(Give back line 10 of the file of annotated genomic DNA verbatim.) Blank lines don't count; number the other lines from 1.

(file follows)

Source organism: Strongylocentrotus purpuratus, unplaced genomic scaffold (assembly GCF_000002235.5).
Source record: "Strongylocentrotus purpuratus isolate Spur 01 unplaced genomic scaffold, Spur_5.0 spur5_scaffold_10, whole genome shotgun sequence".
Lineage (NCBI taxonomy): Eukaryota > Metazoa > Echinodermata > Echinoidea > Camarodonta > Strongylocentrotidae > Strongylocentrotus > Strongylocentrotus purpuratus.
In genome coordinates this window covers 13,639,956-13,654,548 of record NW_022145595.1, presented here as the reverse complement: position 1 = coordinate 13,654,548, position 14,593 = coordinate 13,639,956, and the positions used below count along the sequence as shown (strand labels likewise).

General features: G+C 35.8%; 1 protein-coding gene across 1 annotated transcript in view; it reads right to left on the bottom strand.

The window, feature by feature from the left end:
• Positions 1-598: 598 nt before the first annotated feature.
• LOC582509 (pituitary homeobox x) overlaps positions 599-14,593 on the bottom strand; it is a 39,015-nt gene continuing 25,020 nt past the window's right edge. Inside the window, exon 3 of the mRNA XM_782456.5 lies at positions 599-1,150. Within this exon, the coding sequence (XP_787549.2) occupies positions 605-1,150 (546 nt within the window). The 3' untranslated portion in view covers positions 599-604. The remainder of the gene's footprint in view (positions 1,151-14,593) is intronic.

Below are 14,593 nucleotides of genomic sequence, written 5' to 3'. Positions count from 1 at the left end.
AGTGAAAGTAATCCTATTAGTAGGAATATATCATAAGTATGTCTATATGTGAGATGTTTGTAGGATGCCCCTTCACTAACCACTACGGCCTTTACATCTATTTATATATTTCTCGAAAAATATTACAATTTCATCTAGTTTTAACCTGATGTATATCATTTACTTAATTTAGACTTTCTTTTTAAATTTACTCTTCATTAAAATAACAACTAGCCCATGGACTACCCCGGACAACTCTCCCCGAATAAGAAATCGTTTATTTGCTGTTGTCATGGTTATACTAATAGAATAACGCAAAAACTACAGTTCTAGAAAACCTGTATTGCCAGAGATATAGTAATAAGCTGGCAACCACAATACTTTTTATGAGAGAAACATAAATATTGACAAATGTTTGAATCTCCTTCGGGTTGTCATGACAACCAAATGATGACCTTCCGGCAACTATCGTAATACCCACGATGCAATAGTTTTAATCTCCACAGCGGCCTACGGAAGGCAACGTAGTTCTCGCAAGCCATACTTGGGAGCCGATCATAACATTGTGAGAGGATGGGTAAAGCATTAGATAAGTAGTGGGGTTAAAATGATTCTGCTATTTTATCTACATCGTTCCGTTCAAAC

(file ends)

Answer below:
AGTGAAAGTAATCCTATTAGTAGGAATATATCATAAGTATGTCTATATGTGAGATGTTTGTAGGATGCCCCTTCACTAACCACTACGGCCTTTACATCTATTTATATATTTCTCGAAAAATATTACAATTTCATCTAGTTTTAACCTGATGTATATCATTTACTTAATTTAGACTTTCTTTTTAAATTTACTCTTCATTAAAATAACAACTAGCCCATGGACTACCCCGGACAACTCTCCCCGAATAAGAAATCGTTTATTTGCTGTTGTCATGGTTATACTAATAGAATAACGCAAAAACTACAGTTCTAGAAAACCTGTATTGCCAGAGATATAGTAATAAGCTGGCAACCACAATACTTTTTATGAGAGAAACATAAATATTGACAAATGTTTGAATCTCCTTCGGGTTGTCATGACAACCAAATGATGACCTTCCGGCAACTATCGTAATACCCACGATGCAATAGTTTTAATCTCCACAGCGGCCTACGGAAGGCAACGTAGTTCTCGCAAGCCATACTTGGGAGCCGATCATAACATTGTGAGAGGATGGGTAAAGCATTAGATAAGTAGTGGGGTTAAAATGATTCTGCTATTTTATCTACATCGTTCCGTTCAAAC